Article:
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  • Jane Wheeler

My Friend Liz

This past Thursday we lost a couple of spiritual giants. God chose this day to take home Billy Graham and my dear friend Liz Dunsdon.

I have known Liz for over twenty years. While I moved away in 2004, I would try to squeeze in a visit with Liz whenever I traveled over her way.

Liz was one of the greatest encouragers I know, it figures she was a school teacher. She was always quick to point you to God and to try to see your circumstances with a God lens. I was there when Liz was first diagnosed with breast cancer. My friend Sheila and I made a deal to shave our heads with Liz if she lost her hair. (we never had too and I am not sure why, maybe because I moved shortly after). But Liz lost her hair and the only way I remember her now is with no hair.

I was not in her city when she found out her cancer came back for a second time, she was not given a reassurance that she would be cured, instead she had her hope taken from her. The cancer has metastasized in her bones. There was more chemo and radiation.

And then, the third time it raged back into her life I remember in September, 2 ½ years ago Liz was told she would probably not make the day, and certainly not the week as more tumors than they could count had appeared in her brain. They gathered her family around her to say their good byes. But what they did not know was Liz is a fighter and even more than that she had a God who numbered her days, not the doctors.

One time I went to see Liz and she talked about being afraid of some of the side effects of those brain tumors and she did not know if she had hope. We prayed and God gave me some words for her, He called her “His miracle girl.” The smile that adorned Liz’s face when she heard those words was priceless. Anytime I chatted, or emailed with Liz – I was always sure to call her “God’s miracle girl.”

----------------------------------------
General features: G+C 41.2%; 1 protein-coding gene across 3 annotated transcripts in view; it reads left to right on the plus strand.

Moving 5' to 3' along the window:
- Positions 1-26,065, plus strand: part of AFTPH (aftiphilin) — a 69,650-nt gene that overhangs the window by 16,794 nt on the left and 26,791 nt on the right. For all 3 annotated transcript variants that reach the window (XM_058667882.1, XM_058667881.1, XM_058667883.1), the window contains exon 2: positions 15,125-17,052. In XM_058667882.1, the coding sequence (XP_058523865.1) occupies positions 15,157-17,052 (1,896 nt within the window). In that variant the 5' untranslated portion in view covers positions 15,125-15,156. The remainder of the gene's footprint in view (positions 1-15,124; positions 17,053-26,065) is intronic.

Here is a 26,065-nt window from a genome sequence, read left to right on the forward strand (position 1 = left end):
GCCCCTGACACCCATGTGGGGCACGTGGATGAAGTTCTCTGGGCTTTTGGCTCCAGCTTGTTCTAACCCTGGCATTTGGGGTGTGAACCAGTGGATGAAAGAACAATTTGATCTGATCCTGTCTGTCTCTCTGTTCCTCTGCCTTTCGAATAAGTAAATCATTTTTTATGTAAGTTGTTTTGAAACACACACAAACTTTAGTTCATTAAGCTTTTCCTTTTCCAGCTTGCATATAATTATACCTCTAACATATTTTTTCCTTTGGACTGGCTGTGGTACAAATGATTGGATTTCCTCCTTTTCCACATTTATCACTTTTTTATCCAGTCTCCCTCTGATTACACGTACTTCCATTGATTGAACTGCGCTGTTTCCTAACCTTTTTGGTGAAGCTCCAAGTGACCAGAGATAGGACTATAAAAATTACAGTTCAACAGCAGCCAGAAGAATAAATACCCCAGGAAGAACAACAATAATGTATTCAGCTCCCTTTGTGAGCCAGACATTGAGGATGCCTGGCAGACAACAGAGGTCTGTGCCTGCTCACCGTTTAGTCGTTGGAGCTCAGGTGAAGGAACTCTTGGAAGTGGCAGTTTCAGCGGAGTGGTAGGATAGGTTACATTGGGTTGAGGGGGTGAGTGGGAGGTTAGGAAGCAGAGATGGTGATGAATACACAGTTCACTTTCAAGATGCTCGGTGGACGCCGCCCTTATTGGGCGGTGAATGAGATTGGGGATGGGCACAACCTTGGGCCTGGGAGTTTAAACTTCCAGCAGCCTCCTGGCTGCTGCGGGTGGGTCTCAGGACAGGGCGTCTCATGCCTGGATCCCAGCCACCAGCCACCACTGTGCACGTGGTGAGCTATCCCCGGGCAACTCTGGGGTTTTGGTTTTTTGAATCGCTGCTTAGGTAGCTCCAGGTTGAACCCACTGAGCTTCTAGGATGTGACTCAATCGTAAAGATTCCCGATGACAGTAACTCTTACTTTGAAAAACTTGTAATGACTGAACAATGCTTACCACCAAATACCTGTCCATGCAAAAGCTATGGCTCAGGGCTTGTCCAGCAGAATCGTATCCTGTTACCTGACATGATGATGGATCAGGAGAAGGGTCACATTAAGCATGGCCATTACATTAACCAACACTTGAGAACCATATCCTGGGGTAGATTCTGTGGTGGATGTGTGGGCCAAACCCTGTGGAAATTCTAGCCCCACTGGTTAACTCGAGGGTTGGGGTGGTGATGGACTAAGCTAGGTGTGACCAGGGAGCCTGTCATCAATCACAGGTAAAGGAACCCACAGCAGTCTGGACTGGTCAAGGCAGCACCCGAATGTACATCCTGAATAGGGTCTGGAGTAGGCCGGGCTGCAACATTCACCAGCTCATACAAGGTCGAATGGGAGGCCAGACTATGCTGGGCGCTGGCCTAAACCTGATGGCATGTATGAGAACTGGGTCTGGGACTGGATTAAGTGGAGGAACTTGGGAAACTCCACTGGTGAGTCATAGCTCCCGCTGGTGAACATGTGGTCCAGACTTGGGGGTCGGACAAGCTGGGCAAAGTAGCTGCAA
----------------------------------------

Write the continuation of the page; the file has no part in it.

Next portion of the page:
In spite of her years (more than a decade) of fighting with cancer, Liz wrote a book “Stones of Remembrance”, I picked it up to re-read it again today, just to remember. Liz wrote the book in spite of severe pain, headaches, brain farts, and memory lapses and at the end her coherence made even choosing the book cover too hard. Her sidekick and constant companion, husband Dave did that part.

She wrote the book about her cancer journey to remind others that God loves you, has not forgotten you and will always walk with you on whatever journey you are on. So like Liz to bring comfort and healing to others as she walked her long dark road. I would like to quote a passage from her book:

“Many people in their lives will face daunting challenges, tragedy and hurts that rip their hearts apart. We live in a broken world and should not be surprised by these circumstances. Unfortunately, it is part of the human condition. These trials will dent us, bend us, and leave us with scars, but they will not destroy us unless we allow them to. While writing this book, I listened to countless stories of human pain. There is so much in life that is beyond our control. What we can control is our attitude, our determination, and our choices. These three attributes often determine how we live.”[1]

Liz lived her life with determination and a positive attitude, battling debilitating pain daily, facing numerous life threatening side effects and the whole time declaring the Praises of God. I know that she is hearing the words “Well done good and faithful servant,” from her heavenly Father.

For those of us who know her, we can echo that same sentiment: Well done Liz, well done.

[1] Liz Dunsdon, Stones of Remembrance, ©2017, Westbow Press

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